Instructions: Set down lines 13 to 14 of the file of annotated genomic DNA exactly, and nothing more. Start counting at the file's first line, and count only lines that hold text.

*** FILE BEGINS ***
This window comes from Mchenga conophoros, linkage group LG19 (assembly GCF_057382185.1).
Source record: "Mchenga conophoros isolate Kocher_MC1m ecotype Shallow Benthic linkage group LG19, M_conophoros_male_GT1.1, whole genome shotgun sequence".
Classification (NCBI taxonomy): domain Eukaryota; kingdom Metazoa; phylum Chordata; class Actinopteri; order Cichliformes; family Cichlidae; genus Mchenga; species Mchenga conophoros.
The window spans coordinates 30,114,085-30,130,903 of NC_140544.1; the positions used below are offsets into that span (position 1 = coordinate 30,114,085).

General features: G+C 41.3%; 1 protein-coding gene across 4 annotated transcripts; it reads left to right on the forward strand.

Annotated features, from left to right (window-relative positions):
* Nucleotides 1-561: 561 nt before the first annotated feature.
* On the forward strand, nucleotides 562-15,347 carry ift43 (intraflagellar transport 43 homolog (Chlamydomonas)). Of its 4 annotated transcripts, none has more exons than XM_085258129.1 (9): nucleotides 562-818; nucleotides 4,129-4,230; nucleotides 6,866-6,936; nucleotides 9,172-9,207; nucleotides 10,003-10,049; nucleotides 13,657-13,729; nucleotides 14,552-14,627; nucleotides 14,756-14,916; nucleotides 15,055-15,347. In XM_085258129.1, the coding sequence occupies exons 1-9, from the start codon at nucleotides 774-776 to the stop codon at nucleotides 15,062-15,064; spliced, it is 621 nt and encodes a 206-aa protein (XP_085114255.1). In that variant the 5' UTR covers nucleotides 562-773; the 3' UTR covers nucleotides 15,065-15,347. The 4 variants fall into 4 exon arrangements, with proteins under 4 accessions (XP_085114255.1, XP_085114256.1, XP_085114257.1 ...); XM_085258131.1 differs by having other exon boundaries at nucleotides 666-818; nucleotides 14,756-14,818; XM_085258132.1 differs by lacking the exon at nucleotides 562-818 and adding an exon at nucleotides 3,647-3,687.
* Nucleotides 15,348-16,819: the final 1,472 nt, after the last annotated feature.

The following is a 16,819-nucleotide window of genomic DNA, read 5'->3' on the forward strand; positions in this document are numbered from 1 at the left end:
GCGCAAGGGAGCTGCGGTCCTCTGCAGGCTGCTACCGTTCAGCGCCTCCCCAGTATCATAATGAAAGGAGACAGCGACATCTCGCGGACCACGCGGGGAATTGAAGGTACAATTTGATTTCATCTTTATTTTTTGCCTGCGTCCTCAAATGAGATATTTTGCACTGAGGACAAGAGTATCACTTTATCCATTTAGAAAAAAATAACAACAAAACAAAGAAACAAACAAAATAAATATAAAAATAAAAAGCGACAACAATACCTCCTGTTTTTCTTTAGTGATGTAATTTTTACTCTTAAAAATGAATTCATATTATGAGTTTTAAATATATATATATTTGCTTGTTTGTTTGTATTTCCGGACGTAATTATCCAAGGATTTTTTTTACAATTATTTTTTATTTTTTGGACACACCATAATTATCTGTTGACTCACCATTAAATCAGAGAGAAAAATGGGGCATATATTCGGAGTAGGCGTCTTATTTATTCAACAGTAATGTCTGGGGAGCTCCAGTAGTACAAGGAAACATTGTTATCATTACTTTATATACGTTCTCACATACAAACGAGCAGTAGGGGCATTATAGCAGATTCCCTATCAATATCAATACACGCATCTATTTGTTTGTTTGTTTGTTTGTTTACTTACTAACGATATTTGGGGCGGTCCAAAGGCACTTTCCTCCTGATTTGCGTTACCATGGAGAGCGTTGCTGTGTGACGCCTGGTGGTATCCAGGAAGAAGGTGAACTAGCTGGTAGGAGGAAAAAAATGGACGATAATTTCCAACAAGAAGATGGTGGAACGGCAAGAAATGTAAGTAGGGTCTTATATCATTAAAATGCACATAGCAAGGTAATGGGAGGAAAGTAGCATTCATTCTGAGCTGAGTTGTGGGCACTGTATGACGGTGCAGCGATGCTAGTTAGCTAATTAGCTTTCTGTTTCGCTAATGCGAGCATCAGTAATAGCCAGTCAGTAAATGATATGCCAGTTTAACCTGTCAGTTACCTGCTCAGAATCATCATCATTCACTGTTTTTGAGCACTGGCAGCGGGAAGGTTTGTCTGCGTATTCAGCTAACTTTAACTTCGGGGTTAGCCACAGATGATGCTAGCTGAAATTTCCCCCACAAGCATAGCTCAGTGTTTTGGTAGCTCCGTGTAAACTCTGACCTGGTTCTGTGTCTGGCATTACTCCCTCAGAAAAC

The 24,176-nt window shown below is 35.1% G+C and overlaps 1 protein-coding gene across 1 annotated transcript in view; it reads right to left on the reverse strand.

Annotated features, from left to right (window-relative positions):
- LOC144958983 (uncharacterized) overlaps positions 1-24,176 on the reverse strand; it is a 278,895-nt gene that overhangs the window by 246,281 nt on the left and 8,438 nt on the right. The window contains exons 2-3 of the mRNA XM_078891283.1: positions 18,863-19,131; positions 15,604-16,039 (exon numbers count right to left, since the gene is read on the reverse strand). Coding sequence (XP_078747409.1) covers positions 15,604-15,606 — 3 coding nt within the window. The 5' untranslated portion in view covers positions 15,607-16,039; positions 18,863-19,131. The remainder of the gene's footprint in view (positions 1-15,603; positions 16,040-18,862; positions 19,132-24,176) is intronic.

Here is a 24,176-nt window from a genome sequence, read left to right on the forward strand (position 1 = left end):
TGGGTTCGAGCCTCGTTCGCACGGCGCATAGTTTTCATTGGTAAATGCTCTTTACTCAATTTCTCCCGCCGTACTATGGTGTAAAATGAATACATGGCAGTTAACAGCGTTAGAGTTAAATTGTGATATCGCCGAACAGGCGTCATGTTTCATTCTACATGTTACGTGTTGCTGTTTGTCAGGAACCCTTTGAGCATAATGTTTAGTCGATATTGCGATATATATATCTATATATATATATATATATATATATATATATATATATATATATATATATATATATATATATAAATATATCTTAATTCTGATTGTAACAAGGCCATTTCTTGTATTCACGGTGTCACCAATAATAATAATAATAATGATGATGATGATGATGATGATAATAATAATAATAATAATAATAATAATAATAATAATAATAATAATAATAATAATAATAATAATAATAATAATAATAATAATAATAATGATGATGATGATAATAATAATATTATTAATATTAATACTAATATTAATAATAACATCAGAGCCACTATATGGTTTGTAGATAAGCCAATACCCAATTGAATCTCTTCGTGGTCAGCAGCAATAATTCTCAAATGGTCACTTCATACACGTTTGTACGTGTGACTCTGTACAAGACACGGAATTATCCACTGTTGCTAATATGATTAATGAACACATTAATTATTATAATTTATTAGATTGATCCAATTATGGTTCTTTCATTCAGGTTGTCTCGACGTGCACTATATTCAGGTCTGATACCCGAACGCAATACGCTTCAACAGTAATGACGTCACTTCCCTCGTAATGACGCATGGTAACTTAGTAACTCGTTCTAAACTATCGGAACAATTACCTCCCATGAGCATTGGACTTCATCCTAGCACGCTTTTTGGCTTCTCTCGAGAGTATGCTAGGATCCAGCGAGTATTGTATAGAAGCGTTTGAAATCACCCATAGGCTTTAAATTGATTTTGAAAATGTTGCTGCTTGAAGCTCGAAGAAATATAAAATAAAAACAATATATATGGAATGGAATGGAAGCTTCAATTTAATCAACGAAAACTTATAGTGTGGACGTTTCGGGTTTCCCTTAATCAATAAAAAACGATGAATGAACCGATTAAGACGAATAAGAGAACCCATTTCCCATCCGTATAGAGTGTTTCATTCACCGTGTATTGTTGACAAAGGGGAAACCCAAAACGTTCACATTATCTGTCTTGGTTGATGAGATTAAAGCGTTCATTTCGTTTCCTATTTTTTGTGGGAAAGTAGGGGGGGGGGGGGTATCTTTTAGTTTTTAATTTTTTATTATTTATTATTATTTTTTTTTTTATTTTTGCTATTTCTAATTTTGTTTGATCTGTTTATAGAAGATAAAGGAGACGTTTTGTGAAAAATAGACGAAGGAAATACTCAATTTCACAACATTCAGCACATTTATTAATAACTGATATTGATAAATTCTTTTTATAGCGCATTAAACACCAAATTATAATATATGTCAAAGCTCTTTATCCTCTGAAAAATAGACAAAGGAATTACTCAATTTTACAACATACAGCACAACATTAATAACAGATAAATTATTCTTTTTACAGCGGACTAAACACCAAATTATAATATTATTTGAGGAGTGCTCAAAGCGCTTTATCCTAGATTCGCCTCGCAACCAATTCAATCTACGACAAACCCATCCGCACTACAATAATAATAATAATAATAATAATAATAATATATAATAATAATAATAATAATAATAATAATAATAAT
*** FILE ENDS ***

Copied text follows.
Annotated features, from left to right (window-relative positions):
- LOC144958983 (uncharacterized) overlaps positions 1-24,176 on the reverse strand; it is a 278,895-nt gene that overhangs the window by 246,281 nt on the left and 8,438 nt on the right. The window contains exons 2-3 of the mRNA XM_078891283.1: positions 18,863-19,131; positions 15,604-16,039 (exon numbers count right to left, since the gene is read on the reverse strand). Coding sequence (XP_078747409.1) covers positions 15,604-15,606 — 3 coding nt within the window. The 5' untranslated portion in view covers positions 15,607-16,039; positions 18,863-19,131. The remainder of the gene's footprint in view (positions 1-15,603; positions 16,040-18,862; positions 19,132-24,176) is intronic.